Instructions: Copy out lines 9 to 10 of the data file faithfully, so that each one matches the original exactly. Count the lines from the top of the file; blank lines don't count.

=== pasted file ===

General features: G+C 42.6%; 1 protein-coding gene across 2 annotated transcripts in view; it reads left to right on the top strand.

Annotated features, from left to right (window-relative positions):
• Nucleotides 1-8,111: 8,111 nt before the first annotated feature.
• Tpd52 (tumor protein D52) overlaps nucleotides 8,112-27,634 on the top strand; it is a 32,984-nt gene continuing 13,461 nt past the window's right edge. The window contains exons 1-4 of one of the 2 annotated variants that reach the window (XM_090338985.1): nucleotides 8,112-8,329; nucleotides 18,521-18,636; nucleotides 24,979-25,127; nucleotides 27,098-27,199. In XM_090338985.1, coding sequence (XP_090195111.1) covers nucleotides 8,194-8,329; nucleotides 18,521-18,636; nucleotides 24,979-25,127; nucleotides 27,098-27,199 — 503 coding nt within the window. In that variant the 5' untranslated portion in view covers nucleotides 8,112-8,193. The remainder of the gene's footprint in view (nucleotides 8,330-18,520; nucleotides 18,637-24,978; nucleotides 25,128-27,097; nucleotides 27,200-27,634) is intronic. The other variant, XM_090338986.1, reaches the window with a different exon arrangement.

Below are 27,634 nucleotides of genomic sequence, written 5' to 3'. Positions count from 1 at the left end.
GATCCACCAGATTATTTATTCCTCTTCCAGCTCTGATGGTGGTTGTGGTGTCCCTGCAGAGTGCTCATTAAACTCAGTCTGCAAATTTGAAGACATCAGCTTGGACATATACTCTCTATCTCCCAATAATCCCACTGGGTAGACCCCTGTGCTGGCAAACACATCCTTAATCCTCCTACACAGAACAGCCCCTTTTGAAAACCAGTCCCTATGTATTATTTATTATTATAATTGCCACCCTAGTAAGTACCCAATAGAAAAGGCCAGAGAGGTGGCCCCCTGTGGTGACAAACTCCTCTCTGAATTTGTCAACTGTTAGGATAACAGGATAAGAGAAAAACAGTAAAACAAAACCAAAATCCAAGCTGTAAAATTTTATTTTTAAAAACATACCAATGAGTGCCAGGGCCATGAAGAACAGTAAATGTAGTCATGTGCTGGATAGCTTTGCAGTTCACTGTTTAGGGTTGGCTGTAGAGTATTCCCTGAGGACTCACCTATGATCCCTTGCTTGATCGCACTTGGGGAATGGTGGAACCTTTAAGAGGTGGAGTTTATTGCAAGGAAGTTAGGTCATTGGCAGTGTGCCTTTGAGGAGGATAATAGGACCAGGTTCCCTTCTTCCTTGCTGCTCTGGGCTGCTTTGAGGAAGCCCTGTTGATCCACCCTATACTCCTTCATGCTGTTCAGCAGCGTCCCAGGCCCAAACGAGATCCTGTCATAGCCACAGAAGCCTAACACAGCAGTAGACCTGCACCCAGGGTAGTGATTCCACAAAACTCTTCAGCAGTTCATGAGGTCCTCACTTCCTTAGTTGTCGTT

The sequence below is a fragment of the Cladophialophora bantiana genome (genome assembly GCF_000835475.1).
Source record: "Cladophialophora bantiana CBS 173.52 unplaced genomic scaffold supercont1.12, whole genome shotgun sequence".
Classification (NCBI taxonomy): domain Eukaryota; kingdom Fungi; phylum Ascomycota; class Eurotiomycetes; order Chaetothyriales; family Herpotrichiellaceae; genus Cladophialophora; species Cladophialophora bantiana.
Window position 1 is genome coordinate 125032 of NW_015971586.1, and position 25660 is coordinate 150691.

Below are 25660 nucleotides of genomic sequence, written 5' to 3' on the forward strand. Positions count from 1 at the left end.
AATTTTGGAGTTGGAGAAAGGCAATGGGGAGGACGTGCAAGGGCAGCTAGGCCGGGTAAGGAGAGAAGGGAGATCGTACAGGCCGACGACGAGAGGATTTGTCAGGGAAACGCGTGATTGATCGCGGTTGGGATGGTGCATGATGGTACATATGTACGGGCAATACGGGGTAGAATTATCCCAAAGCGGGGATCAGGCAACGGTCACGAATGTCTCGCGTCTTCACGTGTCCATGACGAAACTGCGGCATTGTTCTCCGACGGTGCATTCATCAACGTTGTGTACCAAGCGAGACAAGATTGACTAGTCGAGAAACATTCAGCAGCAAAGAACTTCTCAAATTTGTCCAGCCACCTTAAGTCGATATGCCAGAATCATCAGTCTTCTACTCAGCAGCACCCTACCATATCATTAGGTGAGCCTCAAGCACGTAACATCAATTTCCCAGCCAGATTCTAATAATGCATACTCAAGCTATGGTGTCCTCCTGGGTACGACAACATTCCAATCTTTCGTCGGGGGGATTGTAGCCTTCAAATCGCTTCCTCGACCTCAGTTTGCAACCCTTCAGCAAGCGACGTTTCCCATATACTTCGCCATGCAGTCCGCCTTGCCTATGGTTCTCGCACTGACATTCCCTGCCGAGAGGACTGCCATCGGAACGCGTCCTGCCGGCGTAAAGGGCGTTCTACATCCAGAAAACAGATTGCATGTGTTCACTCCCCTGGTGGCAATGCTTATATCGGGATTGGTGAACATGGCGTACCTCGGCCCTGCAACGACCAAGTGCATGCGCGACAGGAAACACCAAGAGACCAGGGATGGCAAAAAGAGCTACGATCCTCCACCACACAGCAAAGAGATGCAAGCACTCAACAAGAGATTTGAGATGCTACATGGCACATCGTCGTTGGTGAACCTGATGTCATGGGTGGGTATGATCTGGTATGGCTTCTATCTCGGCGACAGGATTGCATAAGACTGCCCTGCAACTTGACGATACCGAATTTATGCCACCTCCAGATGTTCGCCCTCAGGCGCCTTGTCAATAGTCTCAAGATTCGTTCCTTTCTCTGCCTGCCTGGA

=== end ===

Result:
Classification (NCBI taxonomy): domain Eukaryota; kingdom Fungi; phylum Ascomycota; class Eurotiomycetes; order Chaetothyriales; family Herpotrichiellaceae; genus Cladophialophora; species Cladophialophora bantiana.
Window position 1 is genome coordinate 125032 of NW_015971586.1, and position 25660 is coordinate 150691.